Bakeries are part of Bouman’s DNA, dating back to 1880 in the Netherlands, when Andries Bouman opened his bakery in Zaandam, using a coal-fired oven. Eventually, the bakery was taken over by his son, Arend Bouman, Roy Bouman’s great-grandfather.

“My grandfather sold his bakery to his brother Karl and the bakery was used by the Dutch underground during the Second World War as a place to de-grease the weapons dropped by the Allies and also as a hiding place when needed.

“One day a lady came in and spoke to Caroline. She said her grandfather had never left Holland but she saw the name Bouman — and bakers seek out bakers — she came to Vernon and saw our name and said that her grandfather had apprenticed under my grandfather.”

Bouman’s parents emigrated from the Netherlands in the ‘50s and he has been back to the land of his ancestors just once, in 1977.

When Bouman opened Sweet Caroline’s on 46th Avenue, Anderson Way didn’t exist; there was a junk yard next door and the area hadn’t yet grown into the busy retail area it is today.

But it turns out Sweet Caroline’s is not the first bakery in that location. When he first opened, Bouman had a customer pop in who told him he used to make bread in a shed on the property in the ‘50s and delivered it to homes in the area.

On opening day in July, 1996, Bouman threw open the doors at 9 a.m. and he welcomed 37 customers.

“Of course, 30 of them were friends.”

Business began to take off when “Baker Bob” joined the team. The large wooden statue was parked next to the street for nine years, and was a huge draw for customers who might not have noticed the new bakery tucked between a paint store and a sporting goods store.

“He was the cheapest labour. We had tourists take pictures of him and one night I forgot to bring him in and a grad class borrowed him for the night. He was brought back by a police officer in the back of his trunk.”

It’s only been in the last eight years or so that the Boumans have been able to take an occasional holiday. Now open five days a week, Bouman never worked Sundays as none of the bakeries where he previously worked were ever open on the seventh day.

“I started closing Mondays, though, because on Sundays I would have to go into the bakery on Sunday to get ready and it drove Caroline crazy because it cut into our family time.”

Now with eight full-time and one part-time employee, as well as three full-time bakers, Bouman doesn’t have to get in until 6 a.m., something of a luxury for a baker.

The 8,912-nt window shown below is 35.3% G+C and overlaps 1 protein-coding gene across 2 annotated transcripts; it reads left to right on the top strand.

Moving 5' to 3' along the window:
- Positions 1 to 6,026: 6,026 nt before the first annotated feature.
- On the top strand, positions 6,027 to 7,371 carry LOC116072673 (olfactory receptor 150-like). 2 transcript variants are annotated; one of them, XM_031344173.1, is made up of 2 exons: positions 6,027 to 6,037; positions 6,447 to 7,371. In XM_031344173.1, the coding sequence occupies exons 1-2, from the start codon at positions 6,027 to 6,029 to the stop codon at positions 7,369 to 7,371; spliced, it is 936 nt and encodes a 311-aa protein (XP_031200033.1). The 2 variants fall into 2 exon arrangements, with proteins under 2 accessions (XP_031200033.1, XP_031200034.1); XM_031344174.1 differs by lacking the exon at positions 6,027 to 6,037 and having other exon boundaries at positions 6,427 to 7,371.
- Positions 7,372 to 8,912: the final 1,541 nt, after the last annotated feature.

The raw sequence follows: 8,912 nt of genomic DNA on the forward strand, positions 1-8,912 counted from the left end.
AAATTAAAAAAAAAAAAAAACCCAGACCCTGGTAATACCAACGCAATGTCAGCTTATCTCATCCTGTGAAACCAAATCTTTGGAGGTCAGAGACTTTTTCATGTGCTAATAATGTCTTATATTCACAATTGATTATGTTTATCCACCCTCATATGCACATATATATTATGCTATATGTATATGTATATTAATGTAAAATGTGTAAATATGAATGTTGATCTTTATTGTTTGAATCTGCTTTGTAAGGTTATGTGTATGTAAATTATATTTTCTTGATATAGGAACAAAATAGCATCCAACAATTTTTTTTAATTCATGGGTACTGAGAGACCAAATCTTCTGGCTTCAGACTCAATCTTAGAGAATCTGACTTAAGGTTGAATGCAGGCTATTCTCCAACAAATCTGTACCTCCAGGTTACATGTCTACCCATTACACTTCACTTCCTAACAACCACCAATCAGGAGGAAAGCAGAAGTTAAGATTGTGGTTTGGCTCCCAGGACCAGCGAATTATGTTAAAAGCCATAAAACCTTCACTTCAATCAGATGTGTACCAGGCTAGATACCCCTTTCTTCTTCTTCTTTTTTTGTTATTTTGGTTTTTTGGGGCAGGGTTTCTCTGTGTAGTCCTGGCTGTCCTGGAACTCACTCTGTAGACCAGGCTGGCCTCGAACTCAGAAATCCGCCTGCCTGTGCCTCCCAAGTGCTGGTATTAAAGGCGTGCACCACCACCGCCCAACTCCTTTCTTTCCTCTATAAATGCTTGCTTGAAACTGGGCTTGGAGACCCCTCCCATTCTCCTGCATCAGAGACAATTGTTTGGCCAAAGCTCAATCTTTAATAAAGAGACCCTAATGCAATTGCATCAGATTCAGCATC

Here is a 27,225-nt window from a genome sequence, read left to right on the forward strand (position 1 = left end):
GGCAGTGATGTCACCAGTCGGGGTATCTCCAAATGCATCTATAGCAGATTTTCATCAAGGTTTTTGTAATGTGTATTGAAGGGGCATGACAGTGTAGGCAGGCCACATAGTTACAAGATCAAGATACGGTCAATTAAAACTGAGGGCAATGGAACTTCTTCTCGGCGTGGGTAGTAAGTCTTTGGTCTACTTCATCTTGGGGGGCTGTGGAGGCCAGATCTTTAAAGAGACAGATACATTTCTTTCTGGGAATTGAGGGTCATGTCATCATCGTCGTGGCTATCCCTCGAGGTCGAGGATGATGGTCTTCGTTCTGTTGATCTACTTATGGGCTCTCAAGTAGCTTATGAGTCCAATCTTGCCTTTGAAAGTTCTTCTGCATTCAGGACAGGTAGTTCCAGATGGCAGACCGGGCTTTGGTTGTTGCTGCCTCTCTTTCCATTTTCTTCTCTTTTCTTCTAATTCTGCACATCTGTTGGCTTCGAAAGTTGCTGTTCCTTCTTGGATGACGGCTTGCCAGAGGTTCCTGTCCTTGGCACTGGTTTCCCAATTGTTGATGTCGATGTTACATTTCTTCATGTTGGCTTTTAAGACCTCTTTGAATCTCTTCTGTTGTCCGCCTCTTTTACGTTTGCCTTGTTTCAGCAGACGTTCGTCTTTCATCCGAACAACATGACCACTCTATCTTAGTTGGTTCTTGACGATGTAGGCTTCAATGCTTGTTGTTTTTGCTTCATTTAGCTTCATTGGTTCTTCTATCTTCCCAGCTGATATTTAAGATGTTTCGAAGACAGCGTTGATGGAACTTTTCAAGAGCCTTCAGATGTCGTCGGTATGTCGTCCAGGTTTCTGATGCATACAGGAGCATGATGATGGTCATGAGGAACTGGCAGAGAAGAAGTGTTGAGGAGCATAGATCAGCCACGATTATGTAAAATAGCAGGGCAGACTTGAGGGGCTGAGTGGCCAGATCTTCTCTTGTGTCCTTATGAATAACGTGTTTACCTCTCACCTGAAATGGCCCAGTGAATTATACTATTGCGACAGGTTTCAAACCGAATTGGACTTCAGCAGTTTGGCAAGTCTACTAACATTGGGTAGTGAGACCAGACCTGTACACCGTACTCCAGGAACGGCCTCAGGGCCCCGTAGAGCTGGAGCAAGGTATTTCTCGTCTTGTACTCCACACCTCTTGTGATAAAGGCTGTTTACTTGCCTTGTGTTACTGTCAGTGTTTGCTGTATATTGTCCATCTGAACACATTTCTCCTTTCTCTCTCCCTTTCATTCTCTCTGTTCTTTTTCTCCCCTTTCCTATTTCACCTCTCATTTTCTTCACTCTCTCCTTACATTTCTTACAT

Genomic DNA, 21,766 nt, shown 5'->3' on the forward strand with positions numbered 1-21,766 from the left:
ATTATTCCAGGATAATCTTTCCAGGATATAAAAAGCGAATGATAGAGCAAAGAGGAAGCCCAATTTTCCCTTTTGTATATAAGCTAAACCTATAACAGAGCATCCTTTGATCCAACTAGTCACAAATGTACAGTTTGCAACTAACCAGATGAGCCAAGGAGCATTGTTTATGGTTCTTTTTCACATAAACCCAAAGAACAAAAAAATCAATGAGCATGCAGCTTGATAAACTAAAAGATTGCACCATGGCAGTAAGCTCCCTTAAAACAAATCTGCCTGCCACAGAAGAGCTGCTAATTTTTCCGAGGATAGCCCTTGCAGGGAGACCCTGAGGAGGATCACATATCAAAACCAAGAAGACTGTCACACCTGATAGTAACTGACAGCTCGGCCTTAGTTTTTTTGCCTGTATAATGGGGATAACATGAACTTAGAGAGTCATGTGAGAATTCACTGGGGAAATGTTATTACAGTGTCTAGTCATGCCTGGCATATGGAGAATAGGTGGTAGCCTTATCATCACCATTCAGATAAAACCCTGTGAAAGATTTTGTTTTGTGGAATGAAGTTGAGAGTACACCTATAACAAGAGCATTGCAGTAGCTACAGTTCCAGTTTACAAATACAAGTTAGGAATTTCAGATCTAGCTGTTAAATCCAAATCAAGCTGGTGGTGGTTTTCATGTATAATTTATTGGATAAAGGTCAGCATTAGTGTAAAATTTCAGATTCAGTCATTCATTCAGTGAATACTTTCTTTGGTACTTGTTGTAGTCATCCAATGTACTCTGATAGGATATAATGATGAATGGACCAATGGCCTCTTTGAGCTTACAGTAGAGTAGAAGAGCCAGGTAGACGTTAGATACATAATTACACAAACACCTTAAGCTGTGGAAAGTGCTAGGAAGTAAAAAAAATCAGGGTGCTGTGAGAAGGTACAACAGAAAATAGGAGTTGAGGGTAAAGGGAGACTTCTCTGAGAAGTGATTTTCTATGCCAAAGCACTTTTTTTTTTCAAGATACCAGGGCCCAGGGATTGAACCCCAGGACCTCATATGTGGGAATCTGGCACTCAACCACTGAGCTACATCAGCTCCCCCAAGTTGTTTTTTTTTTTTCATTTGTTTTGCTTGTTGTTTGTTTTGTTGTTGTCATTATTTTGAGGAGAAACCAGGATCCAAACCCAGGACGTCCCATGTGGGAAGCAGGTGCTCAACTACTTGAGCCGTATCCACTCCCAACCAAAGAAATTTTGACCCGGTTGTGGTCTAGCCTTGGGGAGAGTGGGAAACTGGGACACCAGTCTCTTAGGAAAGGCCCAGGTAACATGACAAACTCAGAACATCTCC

Fortunately, baker Jim Hauser is willing to take the 3 a.m. start time.

“He’s always there and he is a consistently great baker and I can trust him — he’s been there 15 years. Then I have two amazing bakers: husband and wife team Al and Corrine Stonehouse. If not for them, I would not be where I am. They have been amazing people, hard working, and our front-end staff is great as well.”

As for his three sons, Bouman admits that none of them have inherited their dad’s sweet tooth, nor any interest in the family business.

“Without Caroline, we wouldn’t have the bakery because she was at home and it meant I could work the long hours to get the business up and running.”

As for what sells the best at Sweet Caroline’s, Bouman said it varies, but he can usually count on selling between 150 and 200 loaves of bread every day, all of which are made by hand. Members of Vernon Alliance Church, the Boumans donate left-over baked goods to the church’s Common Threads program.

“When I first started out, I put out what I think people like, now I put out what people want. But it’s a chess game: sometimes it works, sometimes it doesn’t. Anytime you put something new out, you have to be ready.

“When I first started, I would make brown, white and sweet doughs, now we make smaller amounts but more variety. We have over 120 different varieties of pastries and buns, and we make gluten-less bread.

“We do a lot of custom birthday cakes. Corinne is basically the cake decorator, but I do the special cakes and I still love doing it. I really look at all the cakes I make and wonder ‘are they going to enjoy this, am I going to be embarrassed by it?’ There is that creative side of things and a lot of pride in what I do.

“When I started baking I was too scared to make a mistake but that’s how you learn.”

Bouman’s years of being surrounded by pastries, cookies and cakes haven’t diminished his sweet tooth. The sixth-generation baker is always happy to tuck into one of his favourites: marzipan or anything with mocha flavour.